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Scarcity of mobos hits AMD platforms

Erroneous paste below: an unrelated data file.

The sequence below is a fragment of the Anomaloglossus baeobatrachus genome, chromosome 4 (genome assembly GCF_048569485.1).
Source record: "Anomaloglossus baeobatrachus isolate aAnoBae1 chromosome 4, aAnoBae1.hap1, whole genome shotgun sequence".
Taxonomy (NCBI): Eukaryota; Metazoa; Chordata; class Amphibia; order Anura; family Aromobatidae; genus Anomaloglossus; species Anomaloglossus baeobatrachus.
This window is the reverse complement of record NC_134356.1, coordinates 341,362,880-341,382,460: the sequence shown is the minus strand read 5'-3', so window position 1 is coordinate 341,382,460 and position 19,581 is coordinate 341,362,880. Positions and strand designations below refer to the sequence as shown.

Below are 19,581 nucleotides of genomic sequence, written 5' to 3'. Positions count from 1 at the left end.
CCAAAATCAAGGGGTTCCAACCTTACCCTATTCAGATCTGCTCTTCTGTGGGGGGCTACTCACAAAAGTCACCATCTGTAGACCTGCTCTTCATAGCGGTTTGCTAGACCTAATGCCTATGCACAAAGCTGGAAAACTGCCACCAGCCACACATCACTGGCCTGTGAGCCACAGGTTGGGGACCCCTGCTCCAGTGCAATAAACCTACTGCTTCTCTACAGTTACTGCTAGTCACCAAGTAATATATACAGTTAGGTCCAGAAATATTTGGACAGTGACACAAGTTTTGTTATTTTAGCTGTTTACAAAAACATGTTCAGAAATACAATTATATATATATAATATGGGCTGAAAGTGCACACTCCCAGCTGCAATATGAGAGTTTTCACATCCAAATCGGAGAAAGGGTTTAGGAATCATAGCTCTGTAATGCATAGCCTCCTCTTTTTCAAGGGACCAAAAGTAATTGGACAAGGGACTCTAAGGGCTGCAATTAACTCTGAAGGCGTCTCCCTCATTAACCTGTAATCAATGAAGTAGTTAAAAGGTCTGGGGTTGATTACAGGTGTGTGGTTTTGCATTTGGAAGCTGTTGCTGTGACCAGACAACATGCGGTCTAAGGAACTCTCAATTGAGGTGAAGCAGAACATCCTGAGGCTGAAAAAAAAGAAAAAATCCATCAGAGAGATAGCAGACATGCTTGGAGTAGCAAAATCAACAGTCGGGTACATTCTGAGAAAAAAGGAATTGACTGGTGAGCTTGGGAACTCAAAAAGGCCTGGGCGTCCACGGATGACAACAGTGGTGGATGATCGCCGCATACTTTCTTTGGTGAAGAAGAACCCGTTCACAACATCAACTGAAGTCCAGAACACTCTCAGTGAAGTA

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Suppliers of systems using AMD's Athlon processor have reported a shortage of motherboards for the chip to plug into. That follows an exceptional day of trading in AMD shares, with the price of each rising to $55 before trading shut in Wall Street. For most of last year, AMD's share price trundled along at between $16 and $20, following consistently bad financial results. Suppliers of systems have reported a major shortage of boards using the Via KX-133 chipset, because of concerns over yields, as we have reported earlier. There are limited supplies from companies like Epox, but large mainboard firm First International Corporation (FIC), like Via a subsidiary of Formosa Plastics, is delaying pushing the boards out of the door. However, on the other hand, FIC is the first third party mobo maker to have its mainboard certified by AMD as suitable for the 1GHz Athlon. We understand that Chaintech, another big Taiwanese mobo manufacturer, is also chary about pushing the boards out of the door and still wishes to further test the KX-133 because of concerns over reliability. FIC is telling smaller system builders that widespread availability of KX-133 mobos is unlikely until April. "Good" boards are being supplied to OEMs with large orders first. Meanwhile, although AMD said widespread availability of its 1GHz Athlon was not likely until next month, some sources are offering the processors at a premium, selling them at nearly $1,400. Street prices for the 950MHz and 900MHz Athlons, meanwhile, have already fallen from Monday's launch prices, with the 900 costing $860 and the 950 $950 for authorised AMD dealers. ®

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